Build a people’s economy, Dismantle state capture networks, Serve the People Selflessly.
SACP 98th anniversary statement, Ermelo, Mpumalanga, 4 August 2019
98th years of the struggle for liberation and socialism
4 August 2019
Tuesday, 30 July 2019 marked the official 98th anniversary of our Party, 98 years of existence and unbroken struggle for liberation and social emancipation by the South African Communist Party (SACP). Indeed our Party is proud that, despite many difficulties and challenges, these have been 98 years of heroic struggle and selfless sacrifice by communists in the struggle for liberation, reconstruction and development of our country.
The SACP has been part of major struggles and achievement of milestones in our anti-colonial and anti-capitalist struggles. Communists have often been the first in battlefields and different sites of struggle. Soon after our founding, the Party threw itself into major trade union struggles, including seeking to redirect the 1922 white mine workers strike, albeit unsuccessfully at the time, towards the development of non-racial working class solidarity.
The Party characterised the underpinnings of the strike as class contradictions and consequent battle between capitalist mine bosses and labour. Worried about and strongly condemning a racial politics, the Communist Party categorically called for workers of South Africa, regardless of race, to unite and fight for common objectives and goals. Our Party was also central in the building of the then largest trade union representing largely black workers, the Industrial and Commercial Workers Union, ICU, from the early 1920s.
In the early days of the fledgling but still weak organisations of national liberation, it was our Party that was the first to call for black majority rule in January 1929, also as part of our longer term goal of building a socialist republic of South Africa. There is also no other political party in South Africa that surpasses the role of the SACP in organising black workers into trade unions and in building a progressive trade union movement.
We have maintained these struggles and organisational culture, and that is why we are still in alliance with the ANC as well as COSATU and SANCO. During the 1930s and 1940s, the SACP played a pivotal role in the trade union movement and mass struggles. That is partly the reason why we became the first organisation to be banned by the apartheid regime, in 1950.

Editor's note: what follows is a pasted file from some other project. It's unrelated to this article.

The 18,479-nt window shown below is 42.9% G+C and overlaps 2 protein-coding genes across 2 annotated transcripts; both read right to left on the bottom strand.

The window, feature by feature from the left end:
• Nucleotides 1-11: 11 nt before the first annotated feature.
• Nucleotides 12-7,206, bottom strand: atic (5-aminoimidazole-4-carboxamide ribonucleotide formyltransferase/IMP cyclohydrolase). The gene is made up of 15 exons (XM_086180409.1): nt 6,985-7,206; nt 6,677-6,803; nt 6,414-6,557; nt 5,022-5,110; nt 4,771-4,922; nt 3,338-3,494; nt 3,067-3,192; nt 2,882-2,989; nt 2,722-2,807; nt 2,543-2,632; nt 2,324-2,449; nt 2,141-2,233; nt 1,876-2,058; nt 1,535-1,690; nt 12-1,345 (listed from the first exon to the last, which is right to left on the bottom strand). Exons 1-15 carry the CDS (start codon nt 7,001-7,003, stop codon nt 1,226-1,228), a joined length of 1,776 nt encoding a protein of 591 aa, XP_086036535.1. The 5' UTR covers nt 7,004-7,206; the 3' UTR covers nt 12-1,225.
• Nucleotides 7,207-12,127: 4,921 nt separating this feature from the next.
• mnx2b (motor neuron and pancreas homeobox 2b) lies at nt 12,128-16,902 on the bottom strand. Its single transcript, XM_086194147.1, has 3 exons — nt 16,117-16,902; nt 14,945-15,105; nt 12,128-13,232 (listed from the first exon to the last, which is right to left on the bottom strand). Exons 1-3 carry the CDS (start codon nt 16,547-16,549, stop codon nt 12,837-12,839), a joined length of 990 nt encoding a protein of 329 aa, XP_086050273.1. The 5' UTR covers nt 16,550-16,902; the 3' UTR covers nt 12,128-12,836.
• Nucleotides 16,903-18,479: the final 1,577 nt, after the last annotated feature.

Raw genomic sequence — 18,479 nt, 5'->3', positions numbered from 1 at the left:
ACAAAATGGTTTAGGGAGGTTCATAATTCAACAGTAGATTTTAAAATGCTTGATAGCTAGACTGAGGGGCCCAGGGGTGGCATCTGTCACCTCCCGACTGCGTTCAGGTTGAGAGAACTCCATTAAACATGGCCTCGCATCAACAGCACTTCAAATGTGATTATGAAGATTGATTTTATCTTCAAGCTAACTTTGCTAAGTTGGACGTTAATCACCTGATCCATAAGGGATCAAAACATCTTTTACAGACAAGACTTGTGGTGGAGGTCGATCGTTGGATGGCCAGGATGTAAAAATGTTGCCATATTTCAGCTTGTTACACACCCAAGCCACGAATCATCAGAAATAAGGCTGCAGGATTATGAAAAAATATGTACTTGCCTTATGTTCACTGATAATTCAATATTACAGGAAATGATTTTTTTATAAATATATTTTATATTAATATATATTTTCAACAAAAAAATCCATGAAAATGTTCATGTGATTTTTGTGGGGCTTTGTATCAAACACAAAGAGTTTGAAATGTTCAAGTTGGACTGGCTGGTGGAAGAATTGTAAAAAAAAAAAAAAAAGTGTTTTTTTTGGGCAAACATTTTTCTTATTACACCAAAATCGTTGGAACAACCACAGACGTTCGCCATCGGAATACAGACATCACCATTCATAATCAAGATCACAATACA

Together with the ANC we established uMkhonto weSizwe (MK), with comrades Nelson Mandela and Joe Slovo being its founding commanders. Many communists were among the first to join the ranks of MK and many, and together with their ANC comrades in arms, paid the ultimate price. By the way, by the time the MK was formally established the Communist had already created its units and carried out operations against the apartheid regime. This, as Mandela says in his auto biography, Long Walk to Freedom,contributed by no small measure to the establishment of the MK.
Looking back where we come from, today, as part of our 98th anniversary celebration, we remember all our departed Party members. We commit to honour them by rededicating ourselves in intensifying the struggle for a more radicalised national democratic revolution, our programme for national transformation and development, the most direct route to socialism.
The SACP survived and came out stronger after 40 years of apartheid imposed illegality. We participated actively in the four pillars of our struggle during years of the illegality, including after the ANC was banned. We were there in underground organisation, in the armed struggle, in mass mobilisation, and the international isolation of the apartheid regime. We survived venomous anti-communist ideological offensives of the apartheid regime, including some anti- communist regressive tendencies emerging now and again from within the ranks of our broad liberation movement. We survived all this principally through hard work, selfless commitment and exemplary conduct by communists in the struggle.
The SACP also prides itself for being a Party of theory as well, but not dry theory, but by combining it with action. This year we are also celebrating the 60th anniversary of our theoretical journal The African Communist.